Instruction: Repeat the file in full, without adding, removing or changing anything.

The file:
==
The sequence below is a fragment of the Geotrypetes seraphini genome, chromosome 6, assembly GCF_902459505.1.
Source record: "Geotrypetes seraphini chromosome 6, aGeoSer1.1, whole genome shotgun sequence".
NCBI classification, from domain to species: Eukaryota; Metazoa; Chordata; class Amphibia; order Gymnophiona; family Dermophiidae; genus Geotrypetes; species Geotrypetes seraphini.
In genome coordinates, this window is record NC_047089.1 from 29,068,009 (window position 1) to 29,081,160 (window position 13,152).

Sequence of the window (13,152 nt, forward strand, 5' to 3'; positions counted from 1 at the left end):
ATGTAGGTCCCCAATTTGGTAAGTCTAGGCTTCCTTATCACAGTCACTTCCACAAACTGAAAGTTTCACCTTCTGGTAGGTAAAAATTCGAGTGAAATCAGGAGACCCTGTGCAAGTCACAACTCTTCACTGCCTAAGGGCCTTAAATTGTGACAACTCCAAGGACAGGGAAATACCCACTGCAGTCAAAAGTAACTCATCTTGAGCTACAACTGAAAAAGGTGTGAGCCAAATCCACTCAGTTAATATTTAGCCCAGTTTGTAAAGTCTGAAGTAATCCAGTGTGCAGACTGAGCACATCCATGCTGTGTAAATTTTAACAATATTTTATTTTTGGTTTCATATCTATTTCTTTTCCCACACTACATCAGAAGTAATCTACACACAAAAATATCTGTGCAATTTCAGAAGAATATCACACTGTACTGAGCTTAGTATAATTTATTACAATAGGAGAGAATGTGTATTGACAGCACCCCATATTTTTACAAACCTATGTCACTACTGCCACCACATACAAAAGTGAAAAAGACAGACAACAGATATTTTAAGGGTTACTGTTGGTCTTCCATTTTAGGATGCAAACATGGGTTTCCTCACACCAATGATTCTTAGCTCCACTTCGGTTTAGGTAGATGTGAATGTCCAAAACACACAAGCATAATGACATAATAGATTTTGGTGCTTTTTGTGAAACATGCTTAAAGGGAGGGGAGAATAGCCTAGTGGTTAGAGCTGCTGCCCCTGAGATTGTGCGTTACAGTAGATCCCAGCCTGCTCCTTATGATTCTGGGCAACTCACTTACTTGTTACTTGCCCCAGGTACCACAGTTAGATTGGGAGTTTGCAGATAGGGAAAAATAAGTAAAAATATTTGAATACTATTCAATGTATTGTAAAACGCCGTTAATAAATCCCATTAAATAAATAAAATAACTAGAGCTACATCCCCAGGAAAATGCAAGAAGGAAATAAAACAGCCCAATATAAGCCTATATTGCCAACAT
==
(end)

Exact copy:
The sequence below is a fragment of the Geotrypetes seraphini genome, chromosome 6, assembly GCF_902459505.1.
Source record: "Geotrypetes seraphini chromosome 6, aGeoSer1.1, whole genome shotgun sequence".
NCBI classification, from domain to species: Eukaryota; Metazoa; Chordata; class Amphibia; order Gymnophiona; family Dermophiidae; genus Geotrypetes; species Geotrypetes seraphini.
In genome coordinates, this window is record NC_047089.1 from 29,068,009 (window position 1) to 29,081,160 (window position 13,152).

Sequence of the window (13,152 nt, forward strand, 5' to 3'; positions counted from 1 at the left end):
ATGTAGGTCCCCAATTTGGTAAGTCTAGGCTTCCTTATCACAGTCACTTCCACAAACTGAAAGTTTCACCTTCTGGTAGGTAAAAATTCGAGTGAAATCAGGAGACCCTGTGCAAGTCACAACTCTTCACTGCCTAAGGGCCTTAAATTGTGACAACTCCAAGGACAGGGAAATACCCACTGCAGTCAAAAGTAACTCATCTTGAGCTACAACTGAAAAAGGTGTGAGCCAAATCCACTCAGTTAATATTTAGCCCAGTTTGTAAAGTCTGAAGTAATCCAGTGTGCAGACTGAGCACATCCATGCTGTGTAAATTTTAACAATATTTTATTTTTGGTTTCATATCTATTTCTTTTCCCACACTACATCAGAAGTAATCTACACACAAAAATATCTGTGCAATTTCAGAAGAATATCACACTGTACTGAGCTTAGTATAATTTATTACAATAGGAGAGAATGTGTATTGACAGCACCCCATATTTTTACAAACCTATGTCACTACTGCCACCACATACAAAAGTGAAAAAGACAGACAACAGATATTTTAAGGGTTACTGTTGGTCTTCCATTTTAGGATGCAAACATGGGTTTCCTCACACCAATGATTCTTAGCTCCACTTCGGTTTAGGTAGATGTGAATGTCCAAAACACACAAGCATAATGACATAATAGATTTTGGTGCTTTTTGTGAAACATGCTTAAAGGGAGGGGAGAATAGCCTAGTGGTTAGAGCTGCTGCCCCTGAGATTGTGCGTTACAGTAGATCCCAGCCTGCTCCTTATGATTCTGGGCAACTCACTTACTTGTTACTTGCCCCAGGTACCACAGTTAGATTGGGAGTTTGCAGATAGGGAAAAATAAGTAAAAATATTTGAATACTATTCAATGTATTGTAAAACGCCGTTAATAAATCCCATTAAATAAATAAAATAACTAGAGCTACATCCCCAGGAAAATGCAAGAAGGAAATAAAACAGCCCAATATAAGCCTATATTGCCAACAT